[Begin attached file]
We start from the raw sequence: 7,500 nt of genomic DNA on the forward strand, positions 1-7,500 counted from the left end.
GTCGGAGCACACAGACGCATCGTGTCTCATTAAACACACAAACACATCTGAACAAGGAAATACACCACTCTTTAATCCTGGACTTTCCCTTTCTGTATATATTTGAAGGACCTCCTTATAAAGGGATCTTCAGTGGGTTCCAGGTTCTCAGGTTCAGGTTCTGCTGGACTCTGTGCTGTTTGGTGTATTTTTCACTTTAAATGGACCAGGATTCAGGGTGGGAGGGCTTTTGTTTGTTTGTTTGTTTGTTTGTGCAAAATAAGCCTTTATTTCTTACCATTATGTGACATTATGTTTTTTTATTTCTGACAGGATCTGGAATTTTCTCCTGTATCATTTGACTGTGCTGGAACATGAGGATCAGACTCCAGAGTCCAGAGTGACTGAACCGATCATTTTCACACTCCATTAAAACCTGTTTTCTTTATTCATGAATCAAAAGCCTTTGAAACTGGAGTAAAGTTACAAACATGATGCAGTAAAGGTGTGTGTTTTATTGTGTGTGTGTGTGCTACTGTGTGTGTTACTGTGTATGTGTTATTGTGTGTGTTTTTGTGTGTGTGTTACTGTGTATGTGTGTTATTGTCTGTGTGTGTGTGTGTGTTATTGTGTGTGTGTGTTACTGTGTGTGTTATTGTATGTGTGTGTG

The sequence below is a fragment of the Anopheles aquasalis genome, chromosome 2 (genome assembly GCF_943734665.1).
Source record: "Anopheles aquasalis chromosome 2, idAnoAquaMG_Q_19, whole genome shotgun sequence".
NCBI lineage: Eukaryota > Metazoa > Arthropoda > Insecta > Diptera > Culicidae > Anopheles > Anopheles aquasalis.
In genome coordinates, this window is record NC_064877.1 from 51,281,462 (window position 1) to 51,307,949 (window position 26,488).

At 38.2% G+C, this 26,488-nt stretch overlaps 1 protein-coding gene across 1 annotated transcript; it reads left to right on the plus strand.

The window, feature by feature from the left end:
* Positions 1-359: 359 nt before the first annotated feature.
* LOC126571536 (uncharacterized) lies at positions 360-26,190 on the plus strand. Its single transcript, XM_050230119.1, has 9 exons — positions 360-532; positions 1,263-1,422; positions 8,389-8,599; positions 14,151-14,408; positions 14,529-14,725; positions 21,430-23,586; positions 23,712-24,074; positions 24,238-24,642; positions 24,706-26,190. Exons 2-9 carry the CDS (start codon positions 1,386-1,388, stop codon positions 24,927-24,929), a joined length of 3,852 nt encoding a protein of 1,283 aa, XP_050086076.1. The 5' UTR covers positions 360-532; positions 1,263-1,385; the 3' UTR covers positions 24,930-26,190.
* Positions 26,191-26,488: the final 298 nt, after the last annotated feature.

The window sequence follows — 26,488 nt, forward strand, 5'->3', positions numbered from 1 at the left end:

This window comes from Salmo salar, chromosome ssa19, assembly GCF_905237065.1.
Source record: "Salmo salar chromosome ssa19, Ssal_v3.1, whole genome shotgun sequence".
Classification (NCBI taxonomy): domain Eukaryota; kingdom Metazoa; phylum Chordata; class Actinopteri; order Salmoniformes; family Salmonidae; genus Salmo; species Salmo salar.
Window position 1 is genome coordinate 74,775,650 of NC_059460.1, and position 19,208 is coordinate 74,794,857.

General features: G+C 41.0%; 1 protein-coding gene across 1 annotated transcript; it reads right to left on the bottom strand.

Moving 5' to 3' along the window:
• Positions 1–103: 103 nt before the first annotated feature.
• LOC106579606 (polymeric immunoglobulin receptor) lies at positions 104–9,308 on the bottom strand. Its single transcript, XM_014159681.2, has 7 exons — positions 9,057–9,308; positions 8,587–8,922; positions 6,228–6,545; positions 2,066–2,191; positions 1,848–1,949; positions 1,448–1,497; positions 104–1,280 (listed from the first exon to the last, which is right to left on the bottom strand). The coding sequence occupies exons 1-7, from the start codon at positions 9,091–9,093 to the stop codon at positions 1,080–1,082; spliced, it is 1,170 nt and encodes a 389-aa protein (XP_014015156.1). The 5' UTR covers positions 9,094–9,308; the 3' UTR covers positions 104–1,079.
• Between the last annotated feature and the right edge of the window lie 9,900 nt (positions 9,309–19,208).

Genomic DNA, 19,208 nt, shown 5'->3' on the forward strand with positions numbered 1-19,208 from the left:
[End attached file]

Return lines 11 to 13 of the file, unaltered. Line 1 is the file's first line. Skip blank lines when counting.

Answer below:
* Positions 26,191-26,488: the final 298 nt, after the last annotated feature.

The window sequence follows — 26,488 nt, forward strand, 5'->3', positions numbered from 1 at the left end:

This window comes from Salmo salar, chromosome ssa19, assembly GCF_905237065.1.